This classic Eastern European root vegetable soup is often associated with Yiddish-speaking bubbies toiling over lovingly tended home fires. But you needn’t be Jewish to appreciate borscht for it’s simplicity and satisfaction quotient. That’s its shtick.
Borscht is a remarkably appealing way for anyone to enjoy the sweet/savory, earthy wholesomeness of fresh beets. Of course, there are probably as many versions of this recipe as there are mavens in Manhattan, but a good classic borscht stars beets, first and foremost, with subtle notes from other vegetables, allowing their endearing characteristics to shine through.
- 2 quarts beef broth (or vegetable broth for a vegetarian soup)
- 1 Tbsp. extra virgin olive oil
- 2 yellow onions, peeled and diced
- 1 shallot, peeled and chopped
- 3 garlic cloves, peeled and minced
- 1 tsp. dried marjoram
- 3 organic celery stalks, washed, trimmed and chopped thin
- 1/3 head green cabbage, outer leaves discarded, thinly chopped/shredded
- 1 parsnip, peeled, trimmed and chopped
- 1 bay leaf
- 3 medium to large red beets, peeled and coarsely grated
- 2 whole cloves
- 2 Tbsp. balsamic vinegar de Modena
- 1/4 cup fresh dill, chopped
- sour cream
Bring broth to simmer on stove. Prepare vegetables and heat oil in a large Dutch oven or soup pot; medium heat. Add onions, garlic and shallots, and cook, stirring, several minutes, until vegetables are soft and fragrant. Add marjoram and stir. Add remaining vegetables, through parsnip. Stir, cover, and cook for about 10 minutes, medium low heat. Add broth and bay leaf and bring to a boil. Reduce heat and simmer, partially covered, for about 10 minutes more. Add cloves and grated beets and simmer an additional 10-15 minutes until vegetables are soft. Remove from heat and add balsamic vinegar. Remove cloves. Add salt and pepper to taste. Offer sour cream on the side and serve hot or cold.
Beets are not just main course sides anymore. Get creative and serve them at every course. Here we suggest an innovative appetizer with ruby-red eye appeal and heart-healthy goodness. The Mediterranean diet is among the most healthful on the planet. Classic Mediterranean Baba Ghanoush is typically made with roasted eggplant. In this version, beets lend their jewel tones to a classic vegetarian appetizer that’s ordinarily beige. The results are both beautiful and delicious. Serve with torn pita bread, or fresh crudités for dipping.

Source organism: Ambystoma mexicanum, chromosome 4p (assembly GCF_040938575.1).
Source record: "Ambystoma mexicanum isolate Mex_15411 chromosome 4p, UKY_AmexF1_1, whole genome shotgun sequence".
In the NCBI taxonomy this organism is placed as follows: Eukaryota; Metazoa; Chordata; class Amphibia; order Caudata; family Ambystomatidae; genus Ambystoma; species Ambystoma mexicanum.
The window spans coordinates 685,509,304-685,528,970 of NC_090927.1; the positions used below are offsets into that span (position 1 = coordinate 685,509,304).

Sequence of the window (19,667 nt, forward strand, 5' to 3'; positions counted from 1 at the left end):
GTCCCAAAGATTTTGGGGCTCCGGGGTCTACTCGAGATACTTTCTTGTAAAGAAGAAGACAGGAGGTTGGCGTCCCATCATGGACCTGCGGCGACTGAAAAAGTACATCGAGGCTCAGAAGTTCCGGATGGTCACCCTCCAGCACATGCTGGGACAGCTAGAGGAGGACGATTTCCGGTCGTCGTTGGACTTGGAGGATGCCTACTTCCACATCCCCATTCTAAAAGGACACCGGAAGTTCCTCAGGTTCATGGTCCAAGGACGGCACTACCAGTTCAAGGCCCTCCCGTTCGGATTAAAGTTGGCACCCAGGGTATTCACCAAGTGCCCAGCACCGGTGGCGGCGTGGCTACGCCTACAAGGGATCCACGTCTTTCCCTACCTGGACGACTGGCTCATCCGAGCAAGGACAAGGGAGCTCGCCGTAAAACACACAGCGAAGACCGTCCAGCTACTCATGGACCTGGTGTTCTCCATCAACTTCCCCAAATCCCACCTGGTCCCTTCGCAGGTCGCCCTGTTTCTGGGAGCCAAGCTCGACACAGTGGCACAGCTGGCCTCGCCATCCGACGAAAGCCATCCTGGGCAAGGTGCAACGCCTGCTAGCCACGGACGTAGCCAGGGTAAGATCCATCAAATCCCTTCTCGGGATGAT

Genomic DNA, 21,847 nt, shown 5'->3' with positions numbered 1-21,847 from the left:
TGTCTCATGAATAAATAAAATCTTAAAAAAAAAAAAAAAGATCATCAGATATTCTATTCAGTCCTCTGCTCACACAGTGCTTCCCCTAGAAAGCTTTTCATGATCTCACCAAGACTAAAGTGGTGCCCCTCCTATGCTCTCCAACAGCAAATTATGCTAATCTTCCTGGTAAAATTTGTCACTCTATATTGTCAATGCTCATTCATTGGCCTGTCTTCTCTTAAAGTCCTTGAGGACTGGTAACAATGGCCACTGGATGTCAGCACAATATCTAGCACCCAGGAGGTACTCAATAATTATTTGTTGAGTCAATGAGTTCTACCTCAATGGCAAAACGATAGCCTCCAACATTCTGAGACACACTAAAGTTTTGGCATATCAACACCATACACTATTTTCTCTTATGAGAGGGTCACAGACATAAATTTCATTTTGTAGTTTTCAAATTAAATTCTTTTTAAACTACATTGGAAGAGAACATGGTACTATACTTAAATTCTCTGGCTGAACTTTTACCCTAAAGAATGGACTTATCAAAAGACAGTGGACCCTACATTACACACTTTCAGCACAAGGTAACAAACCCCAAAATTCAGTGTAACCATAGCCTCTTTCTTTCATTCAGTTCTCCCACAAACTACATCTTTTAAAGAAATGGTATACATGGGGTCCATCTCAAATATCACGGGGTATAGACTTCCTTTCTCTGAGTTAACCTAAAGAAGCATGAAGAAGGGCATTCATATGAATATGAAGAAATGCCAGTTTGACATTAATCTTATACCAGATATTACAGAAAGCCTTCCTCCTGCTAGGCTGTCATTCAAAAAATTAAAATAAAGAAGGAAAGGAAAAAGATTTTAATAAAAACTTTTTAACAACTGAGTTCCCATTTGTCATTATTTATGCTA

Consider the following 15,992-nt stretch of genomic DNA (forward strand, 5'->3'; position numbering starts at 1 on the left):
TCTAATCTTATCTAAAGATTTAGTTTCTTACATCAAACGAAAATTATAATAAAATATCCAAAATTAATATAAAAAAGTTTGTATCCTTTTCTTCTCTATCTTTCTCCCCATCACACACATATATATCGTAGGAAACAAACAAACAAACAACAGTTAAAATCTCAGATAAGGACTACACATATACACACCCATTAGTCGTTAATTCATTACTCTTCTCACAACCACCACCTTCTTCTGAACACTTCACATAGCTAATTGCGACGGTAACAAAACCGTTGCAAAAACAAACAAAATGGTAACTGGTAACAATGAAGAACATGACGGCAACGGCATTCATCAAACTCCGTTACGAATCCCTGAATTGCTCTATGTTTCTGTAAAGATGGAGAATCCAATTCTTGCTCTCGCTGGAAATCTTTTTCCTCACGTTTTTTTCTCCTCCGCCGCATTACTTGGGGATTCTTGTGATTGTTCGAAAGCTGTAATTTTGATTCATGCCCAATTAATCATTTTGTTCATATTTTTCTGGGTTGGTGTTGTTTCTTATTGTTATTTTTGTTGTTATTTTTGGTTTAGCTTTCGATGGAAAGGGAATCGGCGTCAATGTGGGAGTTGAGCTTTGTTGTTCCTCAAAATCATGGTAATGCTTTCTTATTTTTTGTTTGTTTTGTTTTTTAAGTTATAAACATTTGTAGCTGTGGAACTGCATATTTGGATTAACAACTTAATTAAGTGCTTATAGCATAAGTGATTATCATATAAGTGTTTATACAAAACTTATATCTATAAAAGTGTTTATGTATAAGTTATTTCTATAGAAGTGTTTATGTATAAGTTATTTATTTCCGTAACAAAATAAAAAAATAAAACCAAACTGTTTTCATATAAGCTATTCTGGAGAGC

- 2 lb. red beets (about 4-5 medium to large beets)
- 2 Tbsp. lemon juice plus zest
- 1 Tbsp. prepared tahini*
- 1 garlic clove, peeled and finely minced
- 1/2 tsp. toasted sesame seeds
Preheat oven to 350° F. Wrap beets in foil and form a tightly sealed packet. Bake 45 minutes to 1 hour, until a paring knife easily pierces the largest beet. Allow to cool and remove skins. Trim ends, quarter, and add to the working bowl of a food processor. Add lemon juice/zest, tahini, and garlic, and process until pureed. Sprinkle with sesame seeds and serve.
Crunchy Beet Salad/Relish
This dish combines the sweetness of roasted beets with the nutty crunchiness of hazelnuts for a delicious side dish. Alternatively, it serves as an enticing relish to enhance a simple filet of fish, pork or chicken.
- 1/4 cup raw shelled hazelnuts
- 1 lb. small to medium red and yellow beets, roasted and peeled
- 1 shallot, peeled and finely chopped
- 2 Tbsp. fresh mint leaves, coarsely chopped
- 1 Tbsp. balsamic vinegar de Modena (or 2 Tbsp. red wine vinegar)
- 2 Tbsp. extra virgin olive oil
- 2 Tbsp. Meyer lemon juice, plus zest
Preheat oven to 350° F. Line a jelly roll pan with parchment and spread out nuts. Bake 5-10 minutes until toasty brown. Do not overcook or nuts will scorch and become bitter. Set aside. Wrap unpeeled beets in foil, form a tight packet, and bake for approximately 45 minutes to one hour. Allow beets to cool. Remove skins and chop beets into fine dice. In a bowl, toss beets with shallot, mint, vinegar, olive oil, and juice/zest. Add nuts and gently fold in. Serve cold.